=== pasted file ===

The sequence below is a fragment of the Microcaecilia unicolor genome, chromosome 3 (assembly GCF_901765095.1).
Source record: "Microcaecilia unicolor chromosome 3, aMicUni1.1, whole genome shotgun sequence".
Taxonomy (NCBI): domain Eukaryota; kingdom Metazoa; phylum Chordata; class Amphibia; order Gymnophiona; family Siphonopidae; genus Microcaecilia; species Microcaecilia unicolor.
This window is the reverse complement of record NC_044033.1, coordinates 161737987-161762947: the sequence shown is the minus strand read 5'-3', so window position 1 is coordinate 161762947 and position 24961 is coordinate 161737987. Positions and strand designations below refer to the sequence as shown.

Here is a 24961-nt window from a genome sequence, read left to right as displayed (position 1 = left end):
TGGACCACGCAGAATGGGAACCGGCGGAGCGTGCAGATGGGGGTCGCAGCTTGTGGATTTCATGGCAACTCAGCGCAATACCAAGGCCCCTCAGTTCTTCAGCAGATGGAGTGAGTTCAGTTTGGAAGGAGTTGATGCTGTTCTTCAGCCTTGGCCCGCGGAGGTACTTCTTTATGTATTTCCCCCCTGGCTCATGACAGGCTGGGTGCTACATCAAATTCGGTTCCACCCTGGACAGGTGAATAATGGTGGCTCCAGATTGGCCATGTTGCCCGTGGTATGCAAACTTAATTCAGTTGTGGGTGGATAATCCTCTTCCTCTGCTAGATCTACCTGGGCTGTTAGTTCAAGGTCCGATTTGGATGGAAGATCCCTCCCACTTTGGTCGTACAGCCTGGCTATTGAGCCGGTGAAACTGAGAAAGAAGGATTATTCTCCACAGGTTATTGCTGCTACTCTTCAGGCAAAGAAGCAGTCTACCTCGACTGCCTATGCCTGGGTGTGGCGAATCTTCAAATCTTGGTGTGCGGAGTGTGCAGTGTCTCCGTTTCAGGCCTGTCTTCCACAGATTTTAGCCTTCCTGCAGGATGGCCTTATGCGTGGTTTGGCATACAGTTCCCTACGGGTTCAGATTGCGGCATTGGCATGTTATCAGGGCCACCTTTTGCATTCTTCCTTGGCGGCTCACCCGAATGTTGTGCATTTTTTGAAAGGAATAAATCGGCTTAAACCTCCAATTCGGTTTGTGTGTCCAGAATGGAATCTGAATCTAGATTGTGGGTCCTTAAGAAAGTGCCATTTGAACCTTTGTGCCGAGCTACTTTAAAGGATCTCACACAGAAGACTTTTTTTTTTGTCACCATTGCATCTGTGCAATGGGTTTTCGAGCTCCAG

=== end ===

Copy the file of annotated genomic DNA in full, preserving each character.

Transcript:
The sequence below is a fragment of the Microcaecilia unicolor genome, chromosome 3 (assembly GCF_901765095.1).
Source record: "Microcaecilia unicolor chromosome 3, aMicUni1.1, whole genome shotgun sequence".
Taxonomy (NCBI): domain Eukaryota; kingdom Metazoa; phylum Chordata; class Amphibia; order Gymnophiona; family Siphonopidae; genus Microcaecilia; species Microcaecilia unicolor.
This window is the reverse complement of record NC_044033.1, coordinates 161737987-161762947: the sequence shown is the minus strand read 5'-3', so window position 1 is coordinate 161762947 and position 24961 is coordinate 161737987. Positions and strand designations below refer to the sequence as shown.

Here is a 24961-nt window from a genome sequence, read left to right as displayed (position 1 = left end):
TGGACCACGCAGAATGGGAACCGGCGGAGCGTGCAGATGGGGGTCGCAGCTTGTGGATTTCATGGCAACTCAGCGCAATACCAAGGCCCCTCAGTTCTTCAGCAGATGGAGTGAGTTCAGTTTGGAAGGAGTTGATGCTGTTCTTCAGCCTTGGCCCGCGGAGGTACTTCTTTATGTATTTCCCCCCTGGCTCATGACAGGCTGGGTGCTACATCAAATTCGGTTCCACCCTGGACAGGTGAATAATGGTGGCTCCAGATTGGCCATGTTGCCCGTGGTATGCAAACTTAATTCAGTTGTGGGTGGATAATCCTCTTCCTCTGCTAGATCTACCTGGGCTGTTAGTTCAAGGTCCGATTTGGATGGAAGATCCCTCCCACTTTGGTCGTACAGCCTGGCTATTGAGCCGGTGAAACTGAGAAAGAAGGATTATTCTCCACAGGTTATTGCTGCTACTCTTCAGGCAAAGAAGCAGTCTACCTCGACTGCCTATGCCTGGGTGTGGCGAATCTTCAAATCTTGGTGTGCGGAGTGTGCAGTGTCTCCGTTTCAGGCCTGTCTTCCACAGATTTTAGCCTTCCTGCAGGATGGCCTTATGCGTGGTTTGGCATACAGTTCCCTACGGGTTCAGATTGCGGCATTGGCATGTTATCAGGGCCACCTTTTGCATTCTTCCTTGGCGGCTCACCCGAATGTTGTGCATTTTTTGAAAGGAATAAATCGGCTTAAACCTCCAATTCGGTTTGTGTGTCCAGAATGGAATCTGAATCTAGATTGTGGGTCCTTAAGAAAGTGCCATTTGAACCTTTGTGCCGAGCTACTTTAAAGGATCTCACACAGAAGACTTTTTTTTTTGTCACCATTGCATCTGTGCAATGGGTTTTCGAGCTCCAG